Nonetheless, the word is primarily one associated with science fiction. It can be found in literature within this field (see, for example, the works of the aforementioned authors). It can also be located in dictionaries, encyclopaedias and other sources specifically relating to science fiction (as I stress in earlier comments, citing an example of a reference which clearly states the etymology of the word and it’s gender-related nature). To discount this use of the word in these various sources is to argue that such materials are somehow ‘unworthy’ of being referenced in Wikipedia. It is from your point of view that they are not ‘notable’ enough! Your logic is again both quite simple and erroneous - that if a word is not contained in a ‘notable’ dictionary (say, the Oxford English Dictionary?) then it is unreal. I have already, in earlier comments, pointed to the absurdity of this point of view. Words can be real without being found in such ‘notable’ dictionaries (the example I offer above is directly relevant - the word ‘Terminatrix’ cannot be found in any such dictionary, but it is real). The reality of a given word directly relates to the context of it use. The word ‘gynoid’ (as with ‘Terminatrix’) is located within the terrain of science fiction, and it is precisely within this terrain that it can be adequately referenced.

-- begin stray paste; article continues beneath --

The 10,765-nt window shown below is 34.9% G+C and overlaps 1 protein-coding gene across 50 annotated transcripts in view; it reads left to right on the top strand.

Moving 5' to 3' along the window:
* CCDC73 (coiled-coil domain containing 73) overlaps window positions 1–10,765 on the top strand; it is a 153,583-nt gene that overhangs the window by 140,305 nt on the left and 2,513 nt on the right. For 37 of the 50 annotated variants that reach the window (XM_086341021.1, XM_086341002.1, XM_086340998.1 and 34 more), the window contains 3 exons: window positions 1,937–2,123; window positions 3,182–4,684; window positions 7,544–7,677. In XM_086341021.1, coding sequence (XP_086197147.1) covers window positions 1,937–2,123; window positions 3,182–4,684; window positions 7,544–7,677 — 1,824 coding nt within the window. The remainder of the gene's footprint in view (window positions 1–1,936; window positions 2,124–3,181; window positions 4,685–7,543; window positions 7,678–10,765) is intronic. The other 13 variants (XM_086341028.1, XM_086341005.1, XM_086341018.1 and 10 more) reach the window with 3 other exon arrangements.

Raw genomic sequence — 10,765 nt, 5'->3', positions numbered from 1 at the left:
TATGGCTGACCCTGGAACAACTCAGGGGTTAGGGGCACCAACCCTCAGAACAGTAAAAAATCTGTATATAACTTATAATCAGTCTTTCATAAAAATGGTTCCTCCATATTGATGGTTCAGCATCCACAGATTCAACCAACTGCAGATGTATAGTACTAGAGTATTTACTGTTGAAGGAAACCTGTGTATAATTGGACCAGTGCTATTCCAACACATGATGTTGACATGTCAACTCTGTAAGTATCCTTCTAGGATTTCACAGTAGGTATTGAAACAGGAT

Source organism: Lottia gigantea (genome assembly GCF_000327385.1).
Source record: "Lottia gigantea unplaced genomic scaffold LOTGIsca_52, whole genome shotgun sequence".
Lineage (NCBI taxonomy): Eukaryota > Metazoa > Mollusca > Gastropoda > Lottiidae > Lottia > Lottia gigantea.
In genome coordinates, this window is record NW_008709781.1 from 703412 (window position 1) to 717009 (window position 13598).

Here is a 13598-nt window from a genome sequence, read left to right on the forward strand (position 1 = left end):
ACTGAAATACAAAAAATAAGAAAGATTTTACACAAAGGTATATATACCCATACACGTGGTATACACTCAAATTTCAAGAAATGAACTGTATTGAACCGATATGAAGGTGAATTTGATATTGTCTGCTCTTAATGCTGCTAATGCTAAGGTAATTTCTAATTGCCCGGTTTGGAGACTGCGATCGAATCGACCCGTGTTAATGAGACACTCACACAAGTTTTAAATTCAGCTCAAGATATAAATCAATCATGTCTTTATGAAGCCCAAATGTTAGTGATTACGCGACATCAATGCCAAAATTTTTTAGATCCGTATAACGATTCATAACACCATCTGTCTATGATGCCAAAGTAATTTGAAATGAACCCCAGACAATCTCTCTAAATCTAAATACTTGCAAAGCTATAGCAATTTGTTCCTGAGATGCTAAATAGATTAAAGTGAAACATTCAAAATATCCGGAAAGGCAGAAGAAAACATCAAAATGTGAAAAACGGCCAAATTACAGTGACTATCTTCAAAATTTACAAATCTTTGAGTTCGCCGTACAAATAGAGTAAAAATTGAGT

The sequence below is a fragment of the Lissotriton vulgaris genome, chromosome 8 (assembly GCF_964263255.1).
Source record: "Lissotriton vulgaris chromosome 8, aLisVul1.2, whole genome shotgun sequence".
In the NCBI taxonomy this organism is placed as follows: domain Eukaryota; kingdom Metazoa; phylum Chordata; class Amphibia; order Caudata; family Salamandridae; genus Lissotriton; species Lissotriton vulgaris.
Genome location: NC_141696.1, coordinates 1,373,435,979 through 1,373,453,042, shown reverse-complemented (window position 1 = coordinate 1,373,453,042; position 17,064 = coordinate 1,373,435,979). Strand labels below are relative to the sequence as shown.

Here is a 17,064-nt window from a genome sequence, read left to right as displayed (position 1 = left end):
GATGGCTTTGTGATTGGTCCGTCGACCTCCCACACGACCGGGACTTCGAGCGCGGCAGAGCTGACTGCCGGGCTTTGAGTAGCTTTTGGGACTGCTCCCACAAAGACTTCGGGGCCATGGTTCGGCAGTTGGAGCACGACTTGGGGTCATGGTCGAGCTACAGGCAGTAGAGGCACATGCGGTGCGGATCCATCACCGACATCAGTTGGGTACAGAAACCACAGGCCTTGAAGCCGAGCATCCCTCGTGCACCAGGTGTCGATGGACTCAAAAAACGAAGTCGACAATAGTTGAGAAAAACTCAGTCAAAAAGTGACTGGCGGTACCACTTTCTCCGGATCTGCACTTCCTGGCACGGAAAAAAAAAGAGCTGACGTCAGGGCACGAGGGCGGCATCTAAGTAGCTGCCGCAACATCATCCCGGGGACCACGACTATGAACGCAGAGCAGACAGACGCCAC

You say the word ‘android’ refers, and again I quote, to the anatomies of “both sexes”. Your defence for saying this is that ‘major’ dictionaries cite the word as such. As has already been pointed out, the word derives from the Greek andr- meaning "man or male", and the suffix -eides mean "alike". The etymology of the word android therefore concerns a robot that is ‘man-like’. In this instance, the so-called ‘major’ dictionaries tend to conflate ‘man’ with ‘human’ (in the sense that both men and women are of ‘Man-kind’); but this is a technical error on their part, as the word does invoke a definite masculinity. To interchange ‘man’ with ‘human’, as you infer, is to blatantly ignore how the Greek andr- refers in a specific sense to ‘male’. Notwithstanding any attempt to deny this, the Wikipedia article on ‘android’ does itself state that “the word derives from a gender-specific root”. To use the word ‘android’ in a gender-neutral manner, though understandable in a naive sense, is etymologically incorrect.

Many dictionaries, encyclopaedias, articles, etc., that are specifically located in the terrain of science fiction - i.e. the locale which constitutes the contextual basis for the words in question (‘gynoid’, ‘android’ and ‘Terminatrix’) - acknowledge the point being made. Since these are directly applicable to the article, i.e. the character portrayed by Loken in the film Terminator 3, so they are far more relevant than the supposed ‘notable’ dictionaries you emphasise.